But the apparent DARPA grant proposal complicates these arguments, at the very least. The engineering work that it describes would indeed involve such an artificial insertion. We don’t know whether that work was ever carried out—remember, DARPA rejected this proposal. Even if it had been, several experts told us, the genetic engineering would have happened at Ralph Baric’s lab in Chapel Hill, about 8,000 miles away from where the SARS-CoV-2 outbreak started. Yet now we know that the idea of inserting these sites was very much of interest to these research groups in the lead-up to the pandemic. “This is the first time they reveal that they are looking for these sites,” said Alina Chan, a scientist in Boston and a co-author of the forthcoming book Viral: The Search for the Origin of Covid-19.
Stephen Goldstein, a postdoctoral researcher in evolutionary virology at the University of Utah and one of the co-authors of the pandemic-origins critical review, considers it “unlikely” that any such work would have gone forward in Wuhan. It would be unusual—even unethical—for a lab in China to pursue experiments that were originally proposed by one of its collaborators in the United States, he told us. Another co-author of the critical review, the Johns Hopkins University microbiology postdoc Alex Crits-Christoph, noted that the proposal doesn’t specify the virus into which any novel cleavage sites would be inserted. Unless the Wuhan lab had already isolated a SARS-CoV-2-like virus that could carry this insertion—which Crits-Christoph doubts, given the wording of the proposal—researchers at WIV would not have had enough time between early 2018 and the fall of 2019 to construct (and then mistakenly release) the virus at the root of the pandemic.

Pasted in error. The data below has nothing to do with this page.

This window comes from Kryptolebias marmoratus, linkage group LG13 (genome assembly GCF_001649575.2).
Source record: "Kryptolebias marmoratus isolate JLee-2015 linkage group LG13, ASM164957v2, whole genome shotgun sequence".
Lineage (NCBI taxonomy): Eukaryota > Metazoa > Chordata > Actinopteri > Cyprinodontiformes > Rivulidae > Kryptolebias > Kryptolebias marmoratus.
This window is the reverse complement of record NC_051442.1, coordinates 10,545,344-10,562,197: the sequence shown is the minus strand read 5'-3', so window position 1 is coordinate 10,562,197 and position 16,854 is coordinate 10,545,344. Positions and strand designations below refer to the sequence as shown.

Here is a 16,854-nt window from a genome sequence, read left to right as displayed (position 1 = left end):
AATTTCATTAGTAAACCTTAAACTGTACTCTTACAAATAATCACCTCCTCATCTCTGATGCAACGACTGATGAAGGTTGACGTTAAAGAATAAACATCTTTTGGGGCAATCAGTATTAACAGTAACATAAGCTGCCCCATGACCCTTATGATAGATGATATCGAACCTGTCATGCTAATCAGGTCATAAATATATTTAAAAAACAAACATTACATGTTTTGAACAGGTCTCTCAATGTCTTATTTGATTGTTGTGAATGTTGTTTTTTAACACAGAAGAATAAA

Still, these scientists agree that the very fact that these experiments were even on the radar raises significant concerns. “I recognize this revelation opens up legitimate lines of questioning that are serious and need to be addressed by the people involved,” Goldstein told us via email. Crits-Christoph said it pushed the existing evidence “one step closer to the lab-engineering hypothesis”—but added that, given the improbable timeline, it moved things “one step further as well.”